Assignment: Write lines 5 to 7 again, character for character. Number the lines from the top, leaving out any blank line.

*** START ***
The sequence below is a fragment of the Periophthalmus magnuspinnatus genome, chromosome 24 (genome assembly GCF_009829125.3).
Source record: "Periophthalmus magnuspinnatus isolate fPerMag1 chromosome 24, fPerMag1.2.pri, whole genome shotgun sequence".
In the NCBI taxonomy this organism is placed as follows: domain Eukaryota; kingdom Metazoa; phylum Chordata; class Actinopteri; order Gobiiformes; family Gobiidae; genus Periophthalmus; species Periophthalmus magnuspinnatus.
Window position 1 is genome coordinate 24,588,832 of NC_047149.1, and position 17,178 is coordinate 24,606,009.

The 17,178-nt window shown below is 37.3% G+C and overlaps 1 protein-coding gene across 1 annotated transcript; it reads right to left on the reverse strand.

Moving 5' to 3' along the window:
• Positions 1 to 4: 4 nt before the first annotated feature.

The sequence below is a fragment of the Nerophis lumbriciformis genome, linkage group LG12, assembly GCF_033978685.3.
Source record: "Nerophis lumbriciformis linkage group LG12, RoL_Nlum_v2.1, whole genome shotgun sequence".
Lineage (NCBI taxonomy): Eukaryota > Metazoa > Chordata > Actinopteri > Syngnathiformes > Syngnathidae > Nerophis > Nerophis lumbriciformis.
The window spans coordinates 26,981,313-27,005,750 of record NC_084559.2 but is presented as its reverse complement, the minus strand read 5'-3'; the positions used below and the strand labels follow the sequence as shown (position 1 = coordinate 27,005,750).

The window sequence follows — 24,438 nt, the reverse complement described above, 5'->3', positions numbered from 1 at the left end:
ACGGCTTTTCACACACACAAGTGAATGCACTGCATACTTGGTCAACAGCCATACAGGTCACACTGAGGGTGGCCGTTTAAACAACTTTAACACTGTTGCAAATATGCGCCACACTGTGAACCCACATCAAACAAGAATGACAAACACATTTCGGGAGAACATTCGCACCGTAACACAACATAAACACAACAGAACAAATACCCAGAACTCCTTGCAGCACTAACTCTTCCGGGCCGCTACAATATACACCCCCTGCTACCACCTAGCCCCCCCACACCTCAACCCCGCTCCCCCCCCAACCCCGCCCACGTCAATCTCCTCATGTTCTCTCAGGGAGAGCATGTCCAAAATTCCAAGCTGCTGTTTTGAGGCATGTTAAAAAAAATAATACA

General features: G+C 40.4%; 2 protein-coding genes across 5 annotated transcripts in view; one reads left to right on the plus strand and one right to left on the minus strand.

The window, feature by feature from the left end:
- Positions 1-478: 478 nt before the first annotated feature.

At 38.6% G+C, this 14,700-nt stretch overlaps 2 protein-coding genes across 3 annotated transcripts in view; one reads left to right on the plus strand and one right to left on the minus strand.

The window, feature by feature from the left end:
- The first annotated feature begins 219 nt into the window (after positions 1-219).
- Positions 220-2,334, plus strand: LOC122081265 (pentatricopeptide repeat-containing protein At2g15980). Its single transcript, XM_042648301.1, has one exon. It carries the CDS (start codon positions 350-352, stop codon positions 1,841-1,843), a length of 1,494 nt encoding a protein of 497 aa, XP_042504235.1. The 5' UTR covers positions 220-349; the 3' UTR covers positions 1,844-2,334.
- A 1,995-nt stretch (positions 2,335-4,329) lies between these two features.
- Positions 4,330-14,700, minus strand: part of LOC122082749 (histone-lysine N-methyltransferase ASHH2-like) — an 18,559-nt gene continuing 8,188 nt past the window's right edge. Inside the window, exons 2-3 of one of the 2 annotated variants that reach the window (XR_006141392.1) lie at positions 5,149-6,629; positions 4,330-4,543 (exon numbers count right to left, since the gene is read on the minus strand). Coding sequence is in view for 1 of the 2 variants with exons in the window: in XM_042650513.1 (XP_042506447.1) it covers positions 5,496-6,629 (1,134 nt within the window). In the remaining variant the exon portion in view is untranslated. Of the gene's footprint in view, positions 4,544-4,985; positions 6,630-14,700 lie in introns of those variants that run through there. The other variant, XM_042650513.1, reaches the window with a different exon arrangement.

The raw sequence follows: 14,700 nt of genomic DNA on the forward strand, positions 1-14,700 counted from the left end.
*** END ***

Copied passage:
The 17,178-nt window shown below is 37.3% G+C and overlaps 1 protein-coding gene across 1 annotated transcript; it reads right to left on the reverse strand.

Moving 5' to 3' along the window:
• Positions 1 to 4: 4 nt before the first annotated feature.